|Name||Reviews||Max LOA||VHF||Dock Depth||Gas / Diesel||Lift / Crane||Wifi||Amps|
|Diamond's Edge Restaurant & Marina||-||-||-||-||-||-||-||-|
|Casco Bay Lobster Co.||-||-||-||-||-||-||-||-|
|Chebeague Island Ferry Dock||-||-||-||-||-||-||-||-|
|Peaks Island Marina||-||-||-||-|
|Jones' Landing Marina||-||-||-||-||-||-||-||-|
Mostly cloudy throughout the day.
Lat43° 41' 39.11''
Lon-70° 9' 54.0''
The earliest inhabitants of Long Island, as well as other Casco Bay Islands, were Native Americans. White settlers first arrived in the 1600s. In 1730, Ignatius Cushing, brother of Ezekiel, became the first permanent resident of the current era. Farming and fishing were the most common occupations. By the mid-1900s, tourism became a significant activity, and continues to be so today.
[i]Information courtesy Town of long Island[/i]
Long Island is 2.75 miles long and .75 miles wide. It lies in Casco Bay, off the coast of Portland, ME, about 4.5 miles as the ferry goes. How the island became the Town of Long Island, the 455th in Maine, is reminiscent of the Boston Tea Party. Once again, it was an issue of taxes. Prior to secession and incorporation, Long Islanders paid nearly twice as much in tax money to Portland as it received in services. The straw that broke the islanders backs was a property tax increase in 1990, when the economy was less than robust. On November 3, 1992, after heated campaigning by islanders both pro and con, the secession vote was held and the succession supporters won by a wide margin. A great celebration was held on July 1, 1993, officially incorporating The Town of Long Island.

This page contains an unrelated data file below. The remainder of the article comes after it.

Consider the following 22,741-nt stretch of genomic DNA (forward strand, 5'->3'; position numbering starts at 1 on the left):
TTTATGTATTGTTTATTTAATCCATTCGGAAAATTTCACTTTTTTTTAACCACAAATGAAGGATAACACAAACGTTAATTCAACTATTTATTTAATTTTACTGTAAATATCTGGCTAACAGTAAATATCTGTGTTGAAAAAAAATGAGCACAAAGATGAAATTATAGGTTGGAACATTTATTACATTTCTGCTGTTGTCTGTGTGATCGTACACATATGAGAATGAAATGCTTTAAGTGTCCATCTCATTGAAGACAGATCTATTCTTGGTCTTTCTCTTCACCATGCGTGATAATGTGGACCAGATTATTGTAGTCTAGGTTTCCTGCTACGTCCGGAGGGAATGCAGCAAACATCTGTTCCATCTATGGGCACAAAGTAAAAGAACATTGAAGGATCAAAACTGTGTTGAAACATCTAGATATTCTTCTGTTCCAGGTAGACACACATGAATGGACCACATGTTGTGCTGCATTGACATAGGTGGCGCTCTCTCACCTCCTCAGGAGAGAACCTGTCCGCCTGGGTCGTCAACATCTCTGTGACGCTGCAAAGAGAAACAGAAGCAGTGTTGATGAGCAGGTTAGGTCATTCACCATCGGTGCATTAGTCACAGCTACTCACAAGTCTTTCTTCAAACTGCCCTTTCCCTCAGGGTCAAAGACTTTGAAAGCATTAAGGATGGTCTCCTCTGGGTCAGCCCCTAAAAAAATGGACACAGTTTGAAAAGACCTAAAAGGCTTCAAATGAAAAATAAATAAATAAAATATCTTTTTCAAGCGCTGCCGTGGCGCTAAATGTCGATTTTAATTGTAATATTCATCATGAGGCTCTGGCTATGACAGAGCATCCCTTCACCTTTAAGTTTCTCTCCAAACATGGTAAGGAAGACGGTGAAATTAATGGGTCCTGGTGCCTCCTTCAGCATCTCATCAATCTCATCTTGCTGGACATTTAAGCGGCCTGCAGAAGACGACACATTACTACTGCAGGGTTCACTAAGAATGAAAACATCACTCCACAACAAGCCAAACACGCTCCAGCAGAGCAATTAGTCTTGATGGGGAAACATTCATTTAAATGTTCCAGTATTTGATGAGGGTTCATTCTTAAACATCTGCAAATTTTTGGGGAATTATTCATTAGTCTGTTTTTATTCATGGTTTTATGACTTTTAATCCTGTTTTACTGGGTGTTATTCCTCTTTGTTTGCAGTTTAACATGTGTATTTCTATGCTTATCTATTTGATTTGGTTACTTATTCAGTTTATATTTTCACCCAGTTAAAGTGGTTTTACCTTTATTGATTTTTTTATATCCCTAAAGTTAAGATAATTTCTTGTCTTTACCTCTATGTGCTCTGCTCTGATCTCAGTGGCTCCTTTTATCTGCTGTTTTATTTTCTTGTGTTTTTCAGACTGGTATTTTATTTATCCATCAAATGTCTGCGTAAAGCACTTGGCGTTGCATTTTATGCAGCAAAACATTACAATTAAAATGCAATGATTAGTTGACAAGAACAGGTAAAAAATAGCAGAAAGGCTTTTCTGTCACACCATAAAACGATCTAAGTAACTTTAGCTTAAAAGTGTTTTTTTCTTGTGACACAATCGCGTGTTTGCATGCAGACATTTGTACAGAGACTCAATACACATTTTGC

[i]Information courtesy Town of Long Island[/i]
Use NOAA Chart 13290
Long Island is located about four nautical miles form the center of Portland in Casco Bay. As with all of the island dotting Casco Bay, extreme caution must be used around all island points, marked rock ledges and shallow points. Rocks, not sand or mud await the unwary mariner here.
Ponce Landing is the main point of entry for Long Island, and is located on the east side of the island. Entry is possible through either Hussey sound to the southwest, Diamond Island Pass to the west-southwest or Casco Bay to the northeast. All channels are well marked, but special caution should be used when traveling at night.
Long Island has a wealth of activities for the visitor. There are sandy beaches to sit on, rocks to climb on and forests to explore. In the spring, wildflowers provide a riot of color, and birds flock to the island during the spring and fall migrations. Many people enjoy fishing and boating and some brave souls even go swimming. The island is a bicyclists paradise with miles of streets and trails. The Town of Long Island Conservation Area is a delight to explore. For over 50 years, this part of the island was sealed to the public and transformed itself into a magnificent area of natural and political history. Among other things, it includes a pond, several springs, abundant flora and fauna and remnants of the past. Long Island School students are working on interpretive displays for this area. As Long Island is a rural community, it lacks such amenities as movie theaters, sports arenas, shopping malls and the like. For many, this is the attraction. For others, Portland is a short ferry ride away.
[i]Information courtesy Town of Long Island.[/i]
See the Helpful Links section at the bottom of this page for detailed information.
Most people use Casco Bay Lines to travel to and from Long Island. You may also sail your own boat to Long Island. Temporary mooring is available at both Ponce landing and Mariner Landing.
Portland International Jetport is reachable form the island by ferry and offers daily commercial jet service.